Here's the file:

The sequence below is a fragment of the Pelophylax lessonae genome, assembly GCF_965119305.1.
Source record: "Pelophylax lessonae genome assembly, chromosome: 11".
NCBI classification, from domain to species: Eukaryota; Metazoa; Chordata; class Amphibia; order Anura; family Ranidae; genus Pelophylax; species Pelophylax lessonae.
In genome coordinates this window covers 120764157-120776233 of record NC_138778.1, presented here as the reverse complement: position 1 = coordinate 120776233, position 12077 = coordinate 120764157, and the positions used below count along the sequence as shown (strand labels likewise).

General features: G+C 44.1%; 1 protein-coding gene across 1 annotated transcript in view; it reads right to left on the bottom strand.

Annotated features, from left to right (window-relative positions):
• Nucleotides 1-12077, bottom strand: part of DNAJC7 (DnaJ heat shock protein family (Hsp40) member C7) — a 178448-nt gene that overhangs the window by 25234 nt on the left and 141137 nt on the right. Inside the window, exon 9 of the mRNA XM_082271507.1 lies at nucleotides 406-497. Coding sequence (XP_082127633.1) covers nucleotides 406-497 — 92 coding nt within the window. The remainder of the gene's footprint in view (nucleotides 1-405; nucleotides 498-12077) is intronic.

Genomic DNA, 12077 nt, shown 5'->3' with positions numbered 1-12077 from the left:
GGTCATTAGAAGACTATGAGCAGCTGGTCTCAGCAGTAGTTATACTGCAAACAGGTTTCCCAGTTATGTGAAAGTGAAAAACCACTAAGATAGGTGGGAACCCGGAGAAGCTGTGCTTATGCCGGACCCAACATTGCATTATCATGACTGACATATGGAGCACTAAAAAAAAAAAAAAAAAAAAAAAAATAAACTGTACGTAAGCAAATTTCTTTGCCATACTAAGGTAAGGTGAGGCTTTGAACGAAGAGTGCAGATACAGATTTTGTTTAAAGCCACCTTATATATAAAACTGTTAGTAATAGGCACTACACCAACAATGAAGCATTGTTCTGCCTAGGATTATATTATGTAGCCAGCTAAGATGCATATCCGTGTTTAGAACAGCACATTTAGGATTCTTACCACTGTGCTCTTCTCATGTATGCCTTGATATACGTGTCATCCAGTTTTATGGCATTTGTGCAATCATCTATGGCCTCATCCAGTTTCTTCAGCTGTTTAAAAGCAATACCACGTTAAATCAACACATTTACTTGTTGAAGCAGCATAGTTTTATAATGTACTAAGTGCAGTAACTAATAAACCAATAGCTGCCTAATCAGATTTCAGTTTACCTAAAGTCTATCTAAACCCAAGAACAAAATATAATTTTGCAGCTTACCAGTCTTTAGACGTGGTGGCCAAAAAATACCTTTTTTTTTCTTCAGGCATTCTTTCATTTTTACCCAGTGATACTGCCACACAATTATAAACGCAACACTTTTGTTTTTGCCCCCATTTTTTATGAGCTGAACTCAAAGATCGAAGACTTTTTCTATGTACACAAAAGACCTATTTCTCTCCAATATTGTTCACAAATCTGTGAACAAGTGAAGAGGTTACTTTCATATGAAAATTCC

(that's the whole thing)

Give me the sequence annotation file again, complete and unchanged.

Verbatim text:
The sequence below is a fragment of the Pelophylax lessonae genome, assembly GCF_965119305.1.
Source record: "Pelophylax lessonae genome assembly, chromosome: 11".
NCBI classification, from domain to species: Eukaryota; Metazoa; Chordata; class Amphibia; order Anura; family Ranidae; genus Pelophylax; species Pelophylax lessonae.
In genome coordinates this window covers 120764157-120776233 of record NC_138778.1, presented here as the reverse complement: position 1 = coordinate 120776233, position 12077 = coordinate 120764157, and the positions used below count along the sequence as shown (strand labels likewise).

General features: G+C 44.1%; 1 protein-coding gene across 1 annotated transcript in view; it reads right to left on the bottom strand.

Annotated features, from left to right (window-relative positions):
• Nucleotides 1-12077, bottom strand: part of DNAJC7 (DnaJ heat shock protein family (Hsp40) member C7) — a 178448-nt gene that overhangs the window by 25234 nt on the left and 141137 nt on the right. Inside the window, exon 9 of the mRNA XM_082271507.1 lies at nucleotides 406-497. Coding sequence (XP_082127633.1) covers nucleotides 406-497 — 92 coding nt within the window. The remainder of the gene's footprint in view (nucleotides 1-405; nucleotides 498-12077) is intronic.

Genomic DNA, 12077 nt, shown 5'->3' with positions numbered 1-12077 from the left:
GGTCATTAGAAGACTATGAGCAGCTGGTCTCAGCAGTAGTTATACTGCAAACAGGTTTCCCAGTTATGTGAAAGTGAAAAACCACTAAGATAGGTGGGAACCCGGAGAAGCTGTGCTTATGCCGGACCCAACATTGCATTATCATGACTGACATATGGAGCACTAAAAAAAAAAAAAAAAAAAAAAAAATAAACTGTACGTAAGCAAATTTCTTTGCCATACTAAGGTAAGGTGAGGCTTTGAACGAAGAGTGCAGATACAGATTTTGTTTAAAGCCACCTTATATATAAAACTGTTAGTAATAGGCACTACACCAACAATGAAGCATTGTTCTGCCTAGGATTATATTATGTAGCCAGCTAAGATGCATATCCGTGTTTAGAACAGCACATTTAGGATTCTTACCACTGTGCTCTTCTCATGTATGCCTTGATATACGTGTCATCCAGTTTTATGGCATTTGTGCAATCATCTATGGCCTCATCCAGTTTCTTCAGCTGTTTAAAAGCAATACCACGTTAAATCAACACATTTACTTGTTGAAGCAGCATAGTTTTATAATGTACTAAGTGCAGTAACTAATAAACCAATAGCTGCCTAATCAGATTTCAGTTTACCTAAAGTCTATCTAAACCCAAGAACAAAATATAATTTTGCAGCTTACCAGTCTTTAGACGTGGTGGCCAAAAAATACCTTTTTTTTTCTTCAGGCATTCTTTCATTTTTACCCAGTGATACTGCCACACAATTATAAACGCAACACTTTTGTTTTTGCCCCCATTTTTTATGAGCTGAACTCAAAGATCGAAGACTTTTTCTATGTACACAAAAGACCTATTTCTCTCCAATATTGTTCACAAATCTGTGAACAAGTGAAGAGGTTACTTTCATATGAAAATTCC